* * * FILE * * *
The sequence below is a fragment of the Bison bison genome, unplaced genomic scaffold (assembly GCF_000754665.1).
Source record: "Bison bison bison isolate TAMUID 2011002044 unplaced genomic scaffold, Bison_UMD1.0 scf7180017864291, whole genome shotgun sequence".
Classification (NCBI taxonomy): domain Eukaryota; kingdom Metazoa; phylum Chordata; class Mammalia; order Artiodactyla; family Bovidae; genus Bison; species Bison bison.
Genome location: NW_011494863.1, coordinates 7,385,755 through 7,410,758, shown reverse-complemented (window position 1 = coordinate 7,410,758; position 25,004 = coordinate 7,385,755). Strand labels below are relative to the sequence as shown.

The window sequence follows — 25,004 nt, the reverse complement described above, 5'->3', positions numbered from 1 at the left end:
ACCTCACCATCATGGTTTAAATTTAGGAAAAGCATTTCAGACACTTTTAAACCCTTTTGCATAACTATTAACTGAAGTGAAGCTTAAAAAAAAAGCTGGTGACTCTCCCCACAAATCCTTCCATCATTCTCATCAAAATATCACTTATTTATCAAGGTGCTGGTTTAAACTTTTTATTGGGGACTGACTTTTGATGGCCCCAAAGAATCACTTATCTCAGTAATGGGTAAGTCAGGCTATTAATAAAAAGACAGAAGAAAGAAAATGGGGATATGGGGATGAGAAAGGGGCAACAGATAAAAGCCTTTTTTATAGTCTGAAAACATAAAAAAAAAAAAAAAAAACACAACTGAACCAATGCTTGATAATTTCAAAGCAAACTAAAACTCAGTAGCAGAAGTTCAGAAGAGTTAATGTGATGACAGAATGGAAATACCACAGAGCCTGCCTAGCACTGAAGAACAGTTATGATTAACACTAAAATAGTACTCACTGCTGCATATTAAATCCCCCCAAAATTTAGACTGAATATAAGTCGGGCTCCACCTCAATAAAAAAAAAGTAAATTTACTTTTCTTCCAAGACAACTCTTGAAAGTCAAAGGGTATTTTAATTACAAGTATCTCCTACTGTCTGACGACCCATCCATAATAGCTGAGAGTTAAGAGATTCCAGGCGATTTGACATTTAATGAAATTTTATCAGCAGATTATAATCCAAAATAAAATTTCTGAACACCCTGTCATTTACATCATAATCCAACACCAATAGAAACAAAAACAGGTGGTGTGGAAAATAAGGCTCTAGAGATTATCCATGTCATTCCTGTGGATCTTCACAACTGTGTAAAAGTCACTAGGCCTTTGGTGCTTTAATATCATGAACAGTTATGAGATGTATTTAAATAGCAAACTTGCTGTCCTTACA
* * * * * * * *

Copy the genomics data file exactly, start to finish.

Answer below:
The sequence below is a fragment of the Bison bison genome, unplaced genomic scaffold (assembly GCF_000754665.1).
Source record: "Bison bison bison isolate TAMUID 2011002044 unplaced genomic scaffold, Bison_UMD1.0 scf7180017864291, whole genome shotgun sequence".
Classification (NCBI taxonomy): domain Eukaryota; kingdom Metazoa; phylum Chordata; class Mammalia; order Artiodactyla; family Bovidae; genus Bison; species Bison bison.
Genome location: NW_011494863.1, coordinates 7,385,755 through 7,410,758, shown reverse-complemented (window position 1 = coordinate 7,410,758; position 25,004 = coordinate 7,385,755). Strand labels below are relative to the sequence as shown.

The window sequence follows — 25,004 nt, the reverse complement described above, 5'->3', positions numbered from 1 at the left end:
ACCTCACCATCATGGTTTAAATTTAGGAAAAGCATTTCAGACACTTTTAAACCCTTTTGCATAACTATTAACTGAAGTGAAGCTTAAAAAAAAAGCTGGTGACTCTCCCCACAAATCCTTCCATCATTCTCATCAAAATATCACTTATTTATCAAGGTGCTGGTTTAAACTTTTTATTGGGGACTGACTTTTGATGGCCCCAAAGAATCACTTATCTCAGTAATGGGTAAGTCAGGCTATTAATAAAAAGACAGAAGAAAGAAAATGGGGATATGGGGATGAGAAAGGGGCAACAGATAAAAGCCTTTTTTATAGTCTGAAAACATAAAAAAAAAAAAAAAAAACACAACTGAACCAATGCTTGATAATTTCAAAGCAAACTAAAACTCAGTAGCAGAAGTTCAGAAGAGTTAATGTGATGACAGAATGGAAATACCACAGAGCCTGCCTAGCACTGAAGAACAGTTATGATTAACACTAAAATAGTACTCACTGCTGCATATTAAATCCCCCCAAAATTTAGACTGAATATAAGTCGGGCTCCACCTCAATAAAAAAAAAGTAAATTTACTTTTCTTCCAAGACAACTCTTGAAAGTCAAAGGGTATTTTAATTACAAGTATCTCCTACTGTCTGACGACCCATCCATAATAGCTGAGAGTTAAGAGATTCCAGGCGATTTGACATTTAATGAAATTTTATCAGCAGATTATAATCCAAAATAAAATTTCTGAACACCCTGTCATTTACATCATAATCCAACACCAATAGAAACAAAAACAGGTGGTGTGGAAAATAAGGCTCTAGAGATTATCCATGTCATTCCTGTGGATCTTCACAACTGTGTAAAAGTCACTAGGCCTTTGGTGCTTTAATATCATGAACAGTTATGAGATGTATTTAAATAGCAAACTTGCTGTCCTTACA